Last week the London Wiki Wednesdays thing kicked off again, which I’m pleased about. I enjoyed this regular meet-up of wiki and web 2.0 enthusiasts. It was happening monthly for a while, but this is the first time we’ve managed to get together in 2008. Apparently David Terrar has been struggling to find people to host it, so if anyone knows anyone who has a big (~40 capacity) room with a projector, we’d love to use it (in exchange for appreciative blog links). Big thanks to David Terrar for managing to bring it together again, and special thanks this time since he paid for the food & drinks himself! I showed my appreciation by drinking all the booze and rambling to him on the tube on the way home! And thanks to Alek for hosting us again.
Andreas Rindler’s OmCollab looked interesting. It’s a blending of MediaWiki with WordPress and bookmarking tools. Some nice customisations, obviously including skinning, but also dropping in various extensions for added toolbar buttons, category tag clouds, easy attachments etc.
Andy Roberts pointed out that wordpress is adding a ‘revisions’ feature, which is rather wiki-like. This kicked off a discussion about using wordpress as a wiki , whether it can be regarded as a wiki, and whether you want to use it that way. Without actually playing with it, it’s not clear whether it would support open editing, how it would relate with the “publish” button, or what would appear in RSS feeds. Personally I don’t expect wordpress to become a wiki. It is fundamentally a blogging tool, and this little revision feature does not represent a dramatic departure from that. But it is nod towards the wiki way of thinking, and this is exciting because wordpress is so extremely widespread, with a colossal installed-based. That’s a lot of users who may start to feel more comfortable when they see a history page in a wiki interface.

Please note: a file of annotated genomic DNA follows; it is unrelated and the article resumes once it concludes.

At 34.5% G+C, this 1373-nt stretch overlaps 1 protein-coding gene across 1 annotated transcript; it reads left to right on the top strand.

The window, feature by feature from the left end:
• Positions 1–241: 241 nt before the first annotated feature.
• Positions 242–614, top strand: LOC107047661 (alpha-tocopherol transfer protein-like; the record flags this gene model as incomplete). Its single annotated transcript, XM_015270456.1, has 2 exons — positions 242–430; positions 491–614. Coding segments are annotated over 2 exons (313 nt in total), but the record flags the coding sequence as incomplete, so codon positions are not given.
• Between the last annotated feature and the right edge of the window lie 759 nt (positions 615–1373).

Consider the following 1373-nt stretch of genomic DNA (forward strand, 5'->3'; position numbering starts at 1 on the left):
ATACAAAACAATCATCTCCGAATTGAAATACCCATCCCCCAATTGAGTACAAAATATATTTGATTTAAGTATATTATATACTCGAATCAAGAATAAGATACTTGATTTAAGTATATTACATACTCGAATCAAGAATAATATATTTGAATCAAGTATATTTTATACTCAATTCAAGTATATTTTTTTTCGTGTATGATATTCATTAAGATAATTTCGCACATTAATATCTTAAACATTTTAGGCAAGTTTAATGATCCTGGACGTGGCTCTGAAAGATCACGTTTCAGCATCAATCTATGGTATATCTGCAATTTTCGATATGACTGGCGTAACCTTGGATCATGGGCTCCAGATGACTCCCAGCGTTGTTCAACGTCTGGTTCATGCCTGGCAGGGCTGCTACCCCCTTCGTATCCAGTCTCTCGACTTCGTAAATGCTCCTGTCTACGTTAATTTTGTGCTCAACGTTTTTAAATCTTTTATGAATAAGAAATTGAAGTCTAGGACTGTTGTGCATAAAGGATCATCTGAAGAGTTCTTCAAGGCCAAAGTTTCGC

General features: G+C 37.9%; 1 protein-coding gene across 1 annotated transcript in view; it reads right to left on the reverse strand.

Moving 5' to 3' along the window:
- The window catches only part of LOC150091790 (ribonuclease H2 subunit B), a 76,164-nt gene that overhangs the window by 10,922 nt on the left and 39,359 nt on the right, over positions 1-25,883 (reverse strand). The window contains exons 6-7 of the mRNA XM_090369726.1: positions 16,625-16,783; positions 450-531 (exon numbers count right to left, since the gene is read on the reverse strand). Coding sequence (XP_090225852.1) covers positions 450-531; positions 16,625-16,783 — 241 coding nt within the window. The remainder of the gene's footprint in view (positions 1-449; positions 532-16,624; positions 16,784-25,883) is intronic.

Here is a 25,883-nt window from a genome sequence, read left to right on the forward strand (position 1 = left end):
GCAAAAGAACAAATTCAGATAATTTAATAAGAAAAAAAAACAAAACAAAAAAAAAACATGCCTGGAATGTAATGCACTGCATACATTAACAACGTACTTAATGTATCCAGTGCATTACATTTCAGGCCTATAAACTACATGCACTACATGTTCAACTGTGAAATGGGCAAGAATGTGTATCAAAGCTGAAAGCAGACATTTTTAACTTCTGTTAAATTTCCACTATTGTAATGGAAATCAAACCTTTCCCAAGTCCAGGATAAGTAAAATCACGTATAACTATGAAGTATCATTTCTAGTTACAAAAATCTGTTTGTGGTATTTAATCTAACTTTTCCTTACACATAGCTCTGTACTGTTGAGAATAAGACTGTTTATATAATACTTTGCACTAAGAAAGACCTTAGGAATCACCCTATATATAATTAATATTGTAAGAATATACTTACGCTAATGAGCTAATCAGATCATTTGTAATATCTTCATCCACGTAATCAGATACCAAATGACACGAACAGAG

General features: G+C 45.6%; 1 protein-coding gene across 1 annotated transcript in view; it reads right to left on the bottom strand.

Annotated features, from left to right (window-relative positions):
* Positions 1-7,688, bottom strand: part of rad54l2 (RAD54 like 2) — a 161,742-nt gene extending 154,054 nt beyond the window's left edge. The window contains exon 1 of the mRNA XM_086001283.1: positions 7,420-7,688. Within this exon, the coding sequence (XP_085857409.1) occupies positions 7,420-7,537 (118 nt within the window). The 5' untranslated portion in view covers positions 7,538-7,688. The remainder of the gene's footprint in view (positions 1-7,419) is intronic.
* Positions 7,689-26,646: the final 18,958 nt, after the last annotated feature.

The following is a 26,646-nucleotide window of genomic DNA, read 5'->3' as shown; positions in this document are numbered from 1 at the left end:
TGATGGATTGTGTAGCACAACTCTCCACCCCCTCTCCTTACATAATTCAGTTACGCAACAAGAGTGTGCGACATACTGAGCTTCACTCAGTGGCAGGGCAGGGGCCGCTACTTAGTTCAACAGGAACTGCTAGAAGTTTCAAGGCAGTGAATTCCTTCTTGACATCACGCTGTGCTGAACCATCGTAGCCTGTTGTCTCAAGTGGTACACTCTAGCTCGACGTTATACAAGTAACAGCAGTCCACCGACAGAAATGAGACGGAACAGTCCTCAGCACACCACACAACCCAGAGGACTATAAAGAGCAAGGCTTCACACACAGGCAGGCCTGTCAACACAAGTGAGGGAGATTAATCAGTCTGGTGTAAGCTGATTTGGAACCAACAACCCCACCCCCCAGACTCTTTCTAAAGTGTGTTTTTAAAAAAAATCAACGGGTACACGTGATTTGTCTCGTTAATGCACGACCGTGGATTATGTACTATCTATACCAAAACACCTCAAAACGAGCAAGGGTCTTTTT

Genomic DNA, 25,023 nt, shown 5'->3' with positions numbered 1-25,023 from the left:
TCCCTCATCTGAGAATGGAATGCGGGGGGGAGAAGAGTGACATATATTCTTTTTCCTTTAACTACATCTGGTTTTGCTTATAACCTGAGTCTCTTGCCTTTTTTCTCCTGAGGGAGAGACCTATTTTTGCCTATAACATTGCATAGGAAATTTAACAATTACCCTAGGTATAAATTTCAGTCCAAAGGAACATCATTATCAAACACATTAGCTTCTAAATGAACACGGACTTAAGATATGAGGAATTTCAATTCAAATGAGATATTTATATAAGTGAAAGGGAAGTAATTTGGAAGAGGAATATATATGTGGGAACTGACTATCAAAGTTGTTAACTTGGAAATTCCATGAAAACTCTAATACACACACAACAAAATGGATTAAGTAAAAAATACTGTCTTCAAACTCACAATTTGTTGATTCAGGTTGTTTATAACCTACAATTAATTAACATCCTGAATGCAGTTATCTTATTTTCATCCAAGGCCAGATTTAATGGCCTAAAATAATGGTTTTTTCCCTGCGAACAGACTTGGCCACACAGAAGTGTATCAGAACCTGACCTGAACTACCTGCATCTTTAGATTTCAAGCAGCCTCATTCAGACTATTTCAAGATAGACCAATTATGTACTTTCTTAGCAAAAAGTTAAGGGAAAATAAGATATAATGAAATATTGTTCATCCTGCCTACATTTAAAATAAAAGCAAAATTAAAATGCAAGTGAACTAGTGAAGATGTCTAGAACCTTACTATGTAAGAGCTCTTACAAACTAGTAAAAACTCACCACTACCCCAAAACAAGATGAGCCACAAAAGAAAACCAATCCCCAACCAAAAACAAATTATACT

People pointed out that this wordpress-wiki wouldn’t support wiki style links, that is, links which are (perhaps) created via some [[square brackets]] or CamelCAse, to create a new page by the same title, or to point to a potential new page. In my opinion this a defining feature of the wiki concept. It is the linking approach which allows wikis to function as a gloriously simple but powerful knowledge management tool, and can also lead to a characteristic wiki sprawling mess in the absence of careful wiki-gardening. Conventional HTML linking features won’t cut it, in my opinion. On the face of it, the only thing which matters about a wiki, is that you can edit a page really easily. But for me the wiki linking aspect cannot be dismissed.